Former Mayor Raps Cincinnati Project

Wed July 22, 2009 - Midwest Edition
CEG




CINCINNATI (AP) Planners envisioned trains, hundreds of buses and thousands of passengers when construction began on a $23 million downtown transit center.

Instead, there are no train tracks, no buses and no people. Locked chain link doors block entrances at both ends most days.

A former mayor, who also represented part of Cincinnati in the U.S. House, calls it one of the biggest boondoggles he’s ever seen, and wants the Ohio inspector general to look into possible fraud and waste in the facility.

“The taxpayers and the government officials who funded this project were promised a fantasy,” former Rep. Tom Luken wrote in a three-page letter to Inspector General Thomas Charles. “When tax dollars are involved, I think that’s fraud.”

The inspector general’s office investigates allegations of wrongdoing or waste by state agencies and officials. It reports findings to the governor’s office and the state agency involved, and may forward its reports to prosecutors.

A decision whether to investigate Luken’s complaint likely will be made later this month, Charles said.

“This is one of the worst government boondoggles I’ve ever seen, and I’ve seen plenty,” Luken said. “For all practical purposes, this thing shut down the day it opened.”

The transit center was finished in 2003 as part of a $330 million reconstruction of the downtown portion of Interstate 71. It is between Paul Brown Stadium and Great American Ball Park, beneath a city street.

Officials predicted that its 20 bus bays soon would handle up to 500 buses and 20,000 people per hour during sporting events or other riverfront festivities, with passenger train service on the horizon.

Those were projections “bordering on the fictitious,” Luken said.

The center has had limited usage during Reds and Bengals games, and during special events such as Riverfest and Tall Stacks.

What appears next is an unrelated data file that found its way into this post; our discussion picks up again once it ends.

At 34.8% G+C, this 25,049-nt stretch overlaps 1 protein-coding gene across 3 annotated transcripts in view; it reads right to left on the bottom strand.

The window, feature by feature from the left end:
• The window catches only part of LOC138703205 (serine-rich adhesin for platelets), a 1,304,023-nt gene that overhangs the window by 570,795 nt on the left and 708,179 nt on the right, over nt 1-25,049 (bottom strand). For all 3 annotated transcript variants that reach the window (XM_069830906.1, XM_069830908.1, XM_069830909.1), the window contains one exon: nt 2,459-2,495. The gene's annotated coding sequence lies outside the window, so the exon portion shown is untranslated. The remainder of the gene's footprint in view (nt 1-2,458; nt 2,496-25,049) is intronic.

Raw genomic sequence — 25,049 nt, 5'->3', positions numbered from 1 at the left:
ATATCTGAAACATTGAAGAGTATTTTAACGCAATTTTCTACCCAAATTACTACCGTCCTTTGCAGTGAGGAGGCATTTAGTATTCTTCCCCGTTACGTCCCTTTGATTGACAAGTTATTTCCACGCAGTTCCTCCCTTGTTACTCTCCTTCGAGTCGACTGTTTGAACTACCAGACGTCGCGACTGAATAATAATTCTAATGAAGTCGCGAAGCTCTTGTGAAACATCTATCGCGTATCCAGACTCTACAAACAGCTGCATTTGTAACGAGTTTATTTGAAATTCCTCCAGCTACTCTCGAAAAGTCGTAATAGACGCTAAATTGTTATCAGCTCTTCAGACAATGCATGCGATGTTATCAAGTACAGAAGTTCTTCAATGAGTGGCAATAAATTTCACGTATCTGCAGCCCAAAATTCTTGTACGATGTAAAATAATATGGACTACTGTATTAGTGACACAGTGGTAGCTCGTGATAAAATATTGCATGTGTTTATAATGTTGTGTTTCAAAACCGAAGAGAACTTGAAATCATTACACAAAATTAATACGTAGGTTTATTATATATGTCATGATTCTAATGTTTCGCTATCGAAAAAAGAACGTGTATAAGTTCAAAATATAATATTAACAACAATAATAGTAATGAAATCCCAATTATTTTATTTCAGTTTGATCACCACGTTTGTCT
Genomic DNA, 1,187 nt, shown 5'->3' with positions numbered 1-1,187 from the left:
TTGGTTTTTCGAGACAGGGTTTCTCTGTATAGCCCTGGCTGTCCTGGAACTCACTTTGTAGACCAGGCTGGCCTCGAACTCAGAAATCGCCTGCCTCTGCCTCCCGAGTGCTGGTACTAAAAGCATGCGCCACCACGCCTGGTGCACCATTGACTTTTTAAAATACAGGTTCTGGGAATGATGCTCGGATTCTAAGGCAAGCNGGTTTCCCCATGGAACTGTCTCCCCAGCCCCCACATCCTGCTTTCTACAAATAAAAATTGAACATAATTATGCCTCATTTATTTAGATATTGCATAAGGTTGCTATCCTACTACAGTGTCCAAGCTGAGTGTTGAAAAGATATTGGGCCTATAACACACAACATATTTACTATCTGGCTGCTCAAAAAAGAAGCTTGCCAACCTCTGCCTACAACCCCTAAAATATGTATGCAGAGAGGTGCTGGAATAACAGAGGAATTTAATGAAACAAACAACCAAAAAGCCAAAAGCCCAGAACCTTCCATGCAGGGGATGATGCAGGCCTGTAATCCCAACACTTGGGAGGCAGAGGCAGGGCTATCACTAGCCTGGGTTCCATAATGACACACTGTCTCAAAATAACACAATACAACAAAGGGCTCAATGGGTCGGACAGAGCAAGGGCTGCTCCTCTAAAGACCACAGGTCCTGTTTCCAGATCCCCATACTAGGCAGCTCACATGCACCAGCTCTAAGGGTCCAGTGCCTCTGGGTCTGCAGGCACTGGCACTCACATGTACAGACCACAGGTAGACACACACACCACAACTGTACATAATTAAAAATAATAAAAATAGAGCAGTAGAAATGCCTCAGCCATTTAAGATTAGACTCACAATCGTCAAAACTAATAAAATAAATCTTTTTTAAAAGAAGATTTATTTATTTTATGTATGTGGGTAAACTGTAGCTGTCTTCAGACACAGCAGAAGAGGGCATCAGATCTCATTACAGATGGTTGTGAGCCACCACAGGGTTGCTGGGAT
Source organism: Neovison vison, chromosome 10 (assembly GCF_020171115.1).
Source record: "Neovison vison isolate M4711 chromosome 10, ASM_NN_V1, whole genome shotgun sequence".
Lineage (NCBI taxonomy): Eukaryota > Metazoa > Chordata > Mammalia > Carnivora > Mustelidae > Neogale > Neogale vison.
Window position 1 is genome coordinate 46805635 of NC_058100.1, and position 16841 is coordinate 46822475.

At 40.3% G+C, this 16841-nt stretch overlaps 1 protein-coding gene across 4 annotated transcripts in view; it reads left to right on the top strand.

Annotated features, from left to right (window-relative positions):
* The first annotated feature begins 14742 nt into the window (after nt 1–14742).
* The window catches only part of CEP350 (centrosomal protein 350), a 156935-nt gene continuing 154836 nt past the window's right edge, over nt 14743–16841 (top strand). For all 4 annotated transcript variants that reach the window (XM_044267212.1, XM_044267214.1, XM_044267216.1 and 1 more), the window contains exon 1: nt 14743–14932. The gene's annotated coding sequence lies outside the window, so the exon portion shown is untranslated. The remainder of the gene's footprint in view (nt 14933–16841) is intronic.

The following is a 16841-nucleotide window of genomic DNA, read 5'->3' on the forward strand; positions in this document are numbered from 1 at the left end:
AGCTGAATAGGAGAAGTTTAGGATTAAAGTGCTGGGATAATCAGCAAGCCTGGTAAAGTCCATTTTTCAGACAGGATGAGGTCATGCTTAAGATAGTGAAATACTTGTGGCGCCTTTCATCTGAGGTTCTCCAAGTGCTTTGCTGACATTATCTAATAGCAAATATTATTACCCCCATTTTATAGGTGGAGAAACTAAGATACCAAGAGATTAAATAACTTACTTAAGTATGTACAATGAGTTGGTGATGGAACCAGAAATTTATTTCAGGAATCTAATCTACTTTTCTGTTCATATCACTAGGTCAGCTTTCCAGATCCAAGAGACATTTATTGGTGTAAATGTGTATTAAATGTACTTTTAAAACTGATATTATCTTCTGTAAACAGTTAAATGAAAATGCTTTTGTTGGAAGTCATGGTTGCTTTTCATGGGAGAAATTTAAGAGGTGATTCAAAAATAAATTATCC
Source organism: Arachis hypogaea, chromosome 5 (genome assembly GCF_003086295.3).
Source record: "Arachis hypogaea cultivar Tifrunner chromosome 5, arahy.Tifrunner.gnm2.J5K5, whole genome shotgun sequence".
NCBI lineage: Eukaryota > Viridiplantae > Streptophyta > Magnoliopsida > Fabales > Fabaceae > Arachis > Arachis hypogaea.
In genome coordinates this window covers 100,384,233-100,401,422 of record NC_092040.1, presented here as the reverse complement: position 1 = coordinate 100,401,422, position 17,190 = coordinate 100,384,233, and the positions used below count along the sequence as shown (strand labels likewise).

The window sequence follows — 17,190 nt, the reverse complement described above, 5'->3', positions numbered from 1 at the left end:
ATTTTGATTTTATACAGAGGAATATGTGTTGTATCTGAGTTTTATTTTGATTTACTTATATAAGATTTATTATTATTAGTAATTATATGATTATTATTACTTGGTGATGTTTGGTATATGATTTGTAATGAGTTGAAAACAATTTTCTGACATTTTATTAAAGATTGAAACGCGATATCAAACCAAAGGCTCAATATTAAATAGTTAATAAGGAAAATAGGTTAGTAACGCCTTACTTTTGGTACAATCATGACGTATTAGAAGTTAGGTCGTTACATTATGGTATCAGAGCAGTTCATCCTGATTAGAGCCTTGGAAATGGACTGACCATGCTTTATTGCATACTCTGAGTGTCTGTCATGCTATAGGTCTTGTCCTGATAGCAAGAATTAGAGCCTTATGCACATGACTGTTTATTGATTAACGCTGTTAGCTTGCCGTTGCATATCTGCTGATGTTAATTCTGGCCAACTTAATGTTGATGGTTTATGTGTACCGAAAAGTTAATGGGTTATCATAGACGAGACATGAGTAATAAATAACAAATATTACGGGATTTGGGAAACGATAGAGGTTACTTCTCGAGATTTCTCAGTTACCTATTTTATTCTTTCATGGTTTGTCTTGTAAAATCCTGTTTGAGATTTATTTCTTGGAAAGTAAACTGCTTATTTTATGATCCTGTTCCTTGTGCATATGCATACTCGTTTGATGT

Among his numerous public jobs, Luken served from 2003-2007 on the Southwest Ohio Regional Transit Authority, which oversees the Metro bus system.

It irks him that one argument for the transit center was that up to 60,000 students annually would use it when they visited the nearby National Underground Railroad Freedom Center.

“It’s one more bit of phoniness about a project that has plenty of it,” Luken said.

Sallie Hilvers, Metro’s chief administrative officer, said officials anticipated that the Freedom Center and other riverfront attractions would use the center as an alternative to Second Street, which was expected to be clogged with traffic from another riverfront project.

That still may happen as the long-delayed, nearly $1 billion multi-use Banks development opens in phases over the next decade, she said.

“We’ve got a transit center already in place well ahead of the need,” Hilvers said. “That wasn’t the original plan, but we can’t control when other developments happen. The good thing is the center’s ready for when it can be put to optimum use.”

For now, the center is locked most days to prevent vandalism.

“I’m tired of this line of reasoning that this isn’t wasteful because it was federal money or that we had to spend it fast to avoid losing it,” said Chris Finney, a Cincinnati lawyer and co-founder of Citizens Opposed to Additional Spending & Taxes. “It’s a classic case of obscenely wasteful spending of government money.”